Down in the Dump

In 1988 Irma Zimmerman stood on the back porch of her lime-green house in Overland Park and faced a tornado. "We watched it come right up Asbury," she says, shaking her head of tangled gray hair. "Stood there like idiots and just watched it come. Hurling doors and sheds and whatnot."

That twister is one of the experiences that the 76-year-old Zimmerman says should only have to be faced once, along with hailstorms (like the one in 1990 that took a chunk out of one of her Siamese cats) and floods. She sprinkles these cataclysmic events into any discussion of Shattuck Chemical Company, whose factory for years processed uranium ore just down the street from her home. Because Zimmerman also has another classification system: those things people should never have to witness at all. Like a radioactive dirt pile cemented into place not 800 feet from her back door.

The tornado didn't look like the tornadoes on TV, Zimmerman continues. "No indeed," pipes in her husband, Cecil. "There weren't any dust in it. No dust at all."

"Just things," agrees Irma. "Just stuff like doors and pieces of roof and things like that."

For a moment the tornado fades back into memory and the Zimmermans' talk turns to other things: the spoons Irma collects, their four adopted children--now all over forty. Finally, there's mention of the double mastectomy she underwent four years ago.

"You can't say if Shattuck caused it or not," she says in a low voice. "We just don't know."

There is silence as a breeze blows through the open window and makes the dozens of wind chimes that fill Irma's living-room ceiling mingle and sway.

"That twister had such force," Cecil starts in again. "But it didn't have dust. It was clear--except for all the things it had swept up."

About a block and a half from the Zimmermans' squat house on the corner of Asbury Avenue and Acoma Street stands an enormous pile of dirt--50,000 cubic yards of it--covered with miles of black tarpaulin. Remnants of the efforts of a few graffiti artists can be seen from the dusty roads that run beside the long black hulk. A small sign, hardly noticeable from behind the flimsy chain-link fence that surrounds the site, bears the universal symbol for radiation.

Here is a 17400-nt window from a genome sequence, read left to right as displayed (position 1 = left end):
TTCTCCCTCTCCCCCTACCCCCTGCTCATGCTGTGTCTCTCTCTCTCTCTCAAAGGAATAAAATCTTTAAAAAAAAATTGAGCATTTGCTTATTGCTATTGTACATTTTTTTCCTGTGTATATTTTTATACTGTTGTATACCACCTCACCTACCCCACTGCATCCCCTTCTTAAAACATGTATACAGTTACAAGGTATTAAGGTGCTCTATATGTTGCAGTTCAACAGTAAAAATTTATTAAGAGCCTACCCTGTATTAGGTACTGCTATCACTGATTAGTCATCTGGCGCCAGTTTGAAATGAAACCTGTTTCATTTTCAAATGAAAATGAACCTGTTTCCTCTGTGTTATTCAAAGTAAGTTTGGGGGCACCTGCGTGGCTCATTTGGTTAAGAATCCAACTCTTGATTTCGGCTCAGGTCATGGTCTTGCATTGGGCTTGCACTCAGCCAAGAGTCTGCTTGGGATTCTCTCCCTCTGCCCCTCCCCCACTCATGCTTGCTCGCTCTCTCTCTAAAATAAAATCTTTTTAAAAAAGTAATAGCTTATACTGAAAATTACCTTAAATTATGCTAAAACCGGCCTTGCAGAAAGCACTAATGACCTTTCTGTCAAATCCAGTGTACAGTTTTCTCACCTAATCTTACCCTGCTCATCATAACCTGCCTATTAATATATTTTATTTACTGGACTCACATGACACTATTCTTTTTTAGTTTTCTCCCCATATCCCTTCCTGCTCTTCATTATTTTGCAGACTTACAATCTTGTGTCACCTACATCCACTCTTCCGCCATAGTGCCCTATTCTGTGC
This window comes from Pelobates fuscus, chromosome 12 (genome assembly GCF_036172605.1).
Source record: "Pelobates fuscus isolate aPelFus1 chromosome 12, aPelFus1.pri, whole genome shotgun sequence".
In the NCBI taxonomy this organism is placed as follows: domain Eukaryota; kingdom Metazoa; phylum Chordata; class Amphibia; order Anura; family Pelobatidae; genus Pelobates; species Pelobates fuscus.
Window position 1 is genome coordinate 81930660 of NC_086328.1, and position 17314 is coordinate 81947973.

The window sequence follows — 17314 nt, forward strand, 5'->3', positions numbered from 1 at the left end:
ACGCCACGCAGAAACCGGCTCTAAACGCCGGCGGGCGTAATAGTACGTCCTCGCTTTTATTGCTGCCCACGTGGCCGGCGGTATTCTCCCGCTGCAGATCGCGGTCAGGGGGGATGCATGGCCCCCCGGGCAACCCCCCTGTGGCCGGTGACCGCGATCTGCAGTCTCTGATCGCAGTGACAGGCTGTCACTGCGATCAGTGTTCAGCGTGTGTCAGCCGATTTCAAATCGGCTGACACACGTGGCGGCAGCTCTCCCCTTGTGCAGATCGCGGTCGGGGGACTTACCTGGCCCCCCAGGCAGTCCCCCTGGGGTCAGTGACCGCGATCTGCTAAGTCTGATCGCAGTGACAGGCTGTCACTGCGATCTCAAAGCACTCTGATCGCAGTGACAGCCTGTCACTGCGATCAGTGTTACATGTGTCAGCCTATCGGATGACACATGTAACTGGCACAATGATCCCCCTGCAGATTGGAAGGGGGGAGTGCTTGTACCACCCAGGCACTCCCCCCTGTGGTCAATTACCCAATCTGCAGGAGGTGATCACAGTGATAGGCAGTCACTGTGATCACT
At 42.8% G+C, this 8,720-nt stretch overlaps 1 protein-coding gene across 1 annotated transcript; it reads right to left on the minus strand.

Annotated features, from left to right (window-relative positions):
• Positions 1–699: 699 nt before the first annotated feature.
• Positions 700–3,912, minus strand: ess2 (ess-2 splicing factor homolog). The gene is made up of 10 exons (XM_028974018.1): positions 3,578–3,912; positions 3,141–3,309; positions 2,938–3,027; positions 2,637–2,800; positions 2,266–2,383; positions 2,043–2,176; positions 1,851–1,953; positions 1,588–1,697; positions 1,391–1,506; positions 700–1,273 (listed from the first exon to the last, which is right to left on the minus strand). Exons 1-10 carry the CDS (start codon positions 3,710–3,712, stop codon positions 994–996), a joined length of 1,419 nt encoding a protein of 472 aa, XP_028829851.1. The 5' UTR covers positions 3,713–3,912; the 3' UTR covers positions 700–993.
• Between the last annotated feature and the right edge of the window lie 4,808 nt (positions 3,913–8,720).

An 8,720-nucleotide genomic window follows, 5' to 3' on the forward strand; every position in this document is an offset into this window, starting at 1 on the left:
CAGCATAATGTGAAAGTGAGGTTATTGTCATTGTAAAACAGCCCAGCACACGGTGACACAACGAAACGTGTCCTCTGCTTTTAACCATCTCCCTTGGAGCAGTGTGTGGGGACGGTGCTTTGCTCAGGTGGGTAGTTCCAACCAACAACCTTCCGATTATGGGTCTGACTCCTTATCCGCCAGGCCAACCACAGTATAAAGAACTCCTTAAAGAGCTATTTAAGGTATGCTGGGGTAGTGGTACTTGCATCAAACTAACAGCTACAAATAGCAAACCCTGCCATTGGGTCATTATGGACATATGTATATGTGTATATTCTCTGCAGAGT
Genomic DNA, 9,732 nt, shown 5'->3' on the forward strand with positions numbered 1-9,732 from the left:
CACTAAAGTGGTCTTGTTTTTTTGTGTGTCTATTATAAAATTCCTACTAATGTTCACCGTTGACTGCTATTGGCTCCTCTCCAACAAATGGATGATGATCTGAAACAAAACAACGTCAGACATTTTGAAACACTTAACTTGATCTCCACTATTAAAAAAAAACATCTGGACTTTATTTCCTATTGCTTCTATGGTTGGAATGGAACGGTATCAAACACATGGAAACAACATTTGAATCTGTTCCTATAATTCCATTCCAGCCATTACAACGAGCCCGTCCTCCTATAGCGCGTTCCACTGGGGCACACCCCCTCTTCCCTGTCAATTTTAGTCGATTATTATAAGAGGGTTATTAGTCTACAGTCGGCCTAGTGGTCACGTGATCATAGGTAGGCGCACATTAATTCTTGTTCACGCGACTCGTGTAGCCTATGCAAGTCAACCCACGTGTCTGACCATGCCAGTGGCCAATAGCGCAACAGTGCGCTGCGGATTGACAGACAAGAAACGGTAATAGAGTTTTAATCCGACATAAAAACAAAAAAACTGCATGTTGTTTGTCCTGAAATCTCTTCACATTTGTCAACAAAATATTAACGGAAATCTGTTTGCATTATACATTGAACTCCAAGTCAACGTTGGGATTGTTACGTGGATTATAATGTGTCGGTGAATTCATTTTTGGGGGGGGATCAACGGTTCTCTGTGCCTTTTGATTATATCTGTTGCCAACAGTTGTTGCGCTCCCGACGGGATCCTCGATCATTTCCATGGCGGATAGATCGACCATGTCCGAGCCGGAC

Welcome to Shattuck, a gigantic lump of radioactive soil just off South Santa Fe Drive and Evans Avenue from which gamma rays shoot out in all directions. It's the eighth of eleven Denver Radium Sites that were designated for Superfund cleanup in the early 1980s. The federal Environmental Protection Agency and the state health department finished mopping up the other ten sites years ago, shipping radioactive material to a dump out of state and replacing contaminated soil with fresh dirt. Shattuck alone has sat idle, caught up in a controversy that has pitted the EPA against the City of Denver in a fight over whether the city has a constitutional right to prevent a federal agency from storing dangerous materials within its boundaries. On the sidelines, two more battles rage as a low-income neighborhood rails against the $172 billion New York-based investment company that now owns Shattuck and skeptics debate scientists over the safety of leaving the huge mound of radioactive waste where it lies.

Today the war is all but over. Shattuck and the federal government have prevailed at every juncture, and men in white protective suits and gas masks can already be seen at the factory site, making preparations to solidify the tainted soil into a rock-hard mass that will remain in place for centuries. But there is still much that remains unanswered about why anyone would agree to bury acres of radioactive waste in the heart of Denver, cutting a line down the middle of one of its oldest neighborhoods.

Especially when they had a choice.
What happened at the Shattuck site, according to those who live in the Overland Park neighborhood, was nothing short of a betrayal. The EPA and the Colorado Department of Public Health and Environment initially promised neighbors that they were going to take the radioactive waste away and dump it in a high-tech holding facility deep in the Utah desert. In fact, both the EPA and the health department said in writing in April 1991 that moving the waste was the best remedy. Overland Park, they promised, would never have to worry about the effects of radon and gamma rays again.

Then, in January 1992, the EPA and the state changed their minds.
The EPA and the health department say that while they initially chose excavation and off-site dumping as the best solution, they re-evaluated the decision after deciding that leaving the waste in Denver would be much cheaper--and more in line with a decade-old federal environmental law that favors what the government calls "on-site" remedies.

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Michelle Johnston